The man was on vacation with a group of nine British alpinists. They put into action their plan to climb to the summit of Mont-Blanc. The group did not hire the services of High Mountain Guides.
After a long and exhausting ascent, Friday morning they reached the summit of Mont-Blanc. On the descent, the group decided to split: five of the climbers returned immediately to Chamonix; four remained at the Gouter Refuge, where they spent the night. Saturday morning, they continued their descent on the classic route.
The victim was crossing the infamous Grand Couloir, AKA: Death Gully at an altitude of 3400m when he lost his balance, slipped and fell and estimated 300m. Another climber in the group alerted the PGHM Chamonix. They despatch a helicopter to locate and receive the body of the dead climber.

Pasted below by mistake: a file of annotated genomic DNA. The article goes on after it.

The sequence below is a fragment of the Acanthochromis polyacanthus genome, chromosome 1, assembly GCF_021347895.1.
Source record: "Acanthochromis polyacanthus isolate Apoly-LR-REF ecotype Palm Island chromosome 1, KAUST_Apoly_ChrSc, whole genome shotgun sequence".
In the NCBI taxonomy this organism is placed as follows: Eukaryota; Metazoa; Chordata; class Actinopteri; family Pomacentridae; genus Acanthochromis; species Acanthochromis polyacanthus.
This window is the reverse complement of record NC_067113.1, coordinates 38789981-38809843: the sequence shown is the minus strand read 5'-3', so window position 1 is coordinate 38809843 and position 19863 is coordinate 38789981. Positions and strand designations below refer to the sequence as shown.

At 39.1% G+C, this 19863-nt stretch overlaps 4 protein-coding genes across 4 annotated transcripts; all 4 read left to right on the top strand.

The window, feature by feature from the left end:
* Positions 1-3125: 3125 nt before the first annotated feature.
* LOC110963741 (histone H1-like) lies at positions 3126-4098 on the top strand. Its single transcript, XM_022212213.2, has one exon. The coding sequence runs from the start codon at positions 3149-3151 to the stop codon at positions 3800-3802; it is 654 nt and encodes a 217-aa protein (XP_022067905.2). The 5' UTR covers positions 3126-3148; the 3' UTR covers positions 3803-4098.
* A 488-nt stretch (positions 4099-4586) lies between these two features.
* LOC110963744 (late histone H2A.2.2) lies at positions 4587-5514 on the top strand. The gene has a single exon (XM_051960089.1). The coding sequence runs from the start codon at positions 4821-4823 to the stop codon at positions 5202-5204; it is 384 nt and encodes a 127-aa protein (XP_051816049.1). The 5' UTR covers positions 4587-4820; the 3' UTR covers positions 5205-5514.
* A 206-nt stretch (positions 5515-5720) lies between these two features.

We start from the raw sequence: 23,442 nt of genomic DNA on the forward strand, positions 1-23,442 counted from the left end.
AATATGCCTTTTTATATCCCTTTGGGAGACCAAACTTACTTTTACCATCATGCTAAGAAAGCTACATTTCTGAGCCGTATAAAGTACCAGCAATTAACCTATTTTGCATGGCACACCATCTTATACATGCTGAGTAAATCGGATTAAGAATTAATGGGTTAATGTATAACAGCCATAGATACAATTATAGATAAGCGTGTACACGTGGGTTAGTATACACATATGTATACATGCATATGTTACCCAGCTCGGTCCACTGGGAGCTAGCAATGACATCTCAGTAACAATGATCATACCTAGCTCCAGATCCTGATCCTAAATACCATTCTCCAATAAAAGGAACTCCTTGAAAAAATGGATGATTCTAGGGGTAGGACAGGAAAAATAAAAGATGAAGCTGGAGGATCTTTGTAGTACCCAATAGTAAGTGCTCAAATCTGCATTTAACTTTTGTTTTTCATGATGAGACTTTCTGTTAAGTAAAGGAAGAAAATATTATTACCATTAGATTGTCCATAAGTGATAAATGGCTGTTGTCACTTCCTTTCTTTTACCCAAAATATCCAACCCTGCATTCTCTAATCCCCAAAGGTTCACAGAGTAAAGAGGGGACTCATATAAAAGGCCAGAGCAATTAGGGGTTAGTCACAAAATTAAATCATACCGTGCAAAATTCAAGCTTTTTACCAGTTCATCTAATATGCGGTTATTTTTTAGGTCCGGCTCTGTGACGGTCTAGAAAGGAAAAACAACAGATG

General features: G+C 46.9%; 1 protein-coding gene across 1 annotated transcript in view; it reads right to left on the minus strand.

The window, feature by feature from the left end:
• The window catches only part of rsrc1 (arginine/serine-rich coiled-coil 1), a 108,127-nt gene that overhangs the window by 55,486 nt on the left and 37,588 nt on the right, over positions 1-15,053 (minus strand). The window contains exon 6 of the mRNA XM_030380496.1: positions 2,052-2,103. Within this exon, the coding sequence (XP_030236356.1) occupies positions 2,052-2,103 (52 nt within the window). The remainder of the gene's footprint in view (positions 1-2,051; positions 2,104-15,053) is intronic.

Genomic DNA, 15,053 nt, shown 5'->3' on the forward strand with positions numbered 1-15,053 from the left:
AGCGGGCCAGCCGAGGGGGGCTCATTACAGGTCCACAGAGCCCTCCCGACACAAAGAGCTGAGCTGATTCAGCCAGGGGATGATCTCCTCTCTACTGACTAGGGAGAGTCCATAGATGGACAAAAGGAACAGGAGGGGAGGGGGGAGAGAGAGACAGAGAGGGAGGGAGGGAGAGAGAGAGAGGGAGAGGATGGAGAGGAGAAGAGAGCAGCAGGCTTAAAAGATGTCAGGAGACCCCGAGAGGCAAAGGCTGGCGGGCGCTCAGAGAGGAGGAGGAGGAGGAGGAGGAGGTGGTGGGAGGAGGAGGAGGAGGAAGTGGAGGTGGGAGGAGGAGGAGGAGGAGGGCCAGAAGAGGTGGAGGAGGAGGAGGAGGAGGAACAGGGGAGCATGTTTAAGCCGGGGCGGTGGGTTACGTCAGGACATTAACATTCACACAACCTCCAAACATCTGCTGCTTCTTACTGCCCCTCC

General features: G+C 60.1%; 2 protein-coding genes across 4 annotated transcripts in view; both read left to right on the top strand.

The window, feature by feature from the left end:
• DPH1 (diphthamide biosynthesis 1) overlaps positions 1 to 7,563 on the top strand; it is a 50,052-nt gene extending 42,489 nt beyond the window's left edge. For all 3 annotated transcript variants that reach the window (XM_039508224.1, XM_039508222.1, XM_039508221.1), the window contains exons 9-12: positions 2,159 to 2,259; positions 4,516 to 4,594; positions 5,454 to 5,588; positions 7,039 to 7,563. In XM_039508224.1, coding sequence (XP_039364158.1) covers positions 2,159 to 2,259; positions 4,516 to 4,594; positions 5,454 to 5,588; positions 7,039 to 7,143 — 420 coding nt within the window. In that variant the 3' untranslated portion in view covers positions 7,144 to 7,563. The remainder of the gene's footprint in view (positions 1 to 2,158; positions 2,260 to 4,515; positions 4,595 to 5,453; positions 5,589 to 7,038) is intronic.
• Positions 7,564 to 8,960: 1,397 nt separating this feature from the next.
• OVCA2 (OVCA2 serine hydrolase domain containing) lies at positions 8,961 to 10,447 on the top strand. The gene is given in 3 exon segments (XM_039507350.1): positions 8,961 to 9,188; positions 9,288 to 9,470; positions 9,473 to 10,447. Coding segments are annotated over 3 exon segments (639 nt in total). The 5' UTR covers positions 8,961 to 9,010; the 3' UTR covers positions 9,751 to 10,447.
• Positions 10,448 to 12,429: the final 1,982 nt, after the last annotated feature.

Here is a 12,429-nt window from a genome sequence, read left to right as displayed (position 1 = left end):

Crossing the Grand Couloir is exceptionally dangerous. The danger is posed by falling rock and ice. In this case, the victim was not struck by a projectile, but the heightened risk of being struck can place a climber at greater risk of a slip or trip and subsequent fall. Many climbers look up the Couloir, in the hope that they can see and avoid a falling projectile; with their eyes averted from the narrow and treacherous path, the risk of a slip is elevated.
In London, a spokesperson for the Foreign Office said: 'We are aware of the death of a British national in France on 21 September. We are providing consular assistance at this difficult time.'
As is standard procedure for the Chamonix PGHM, the name of the victim has not been released to the press.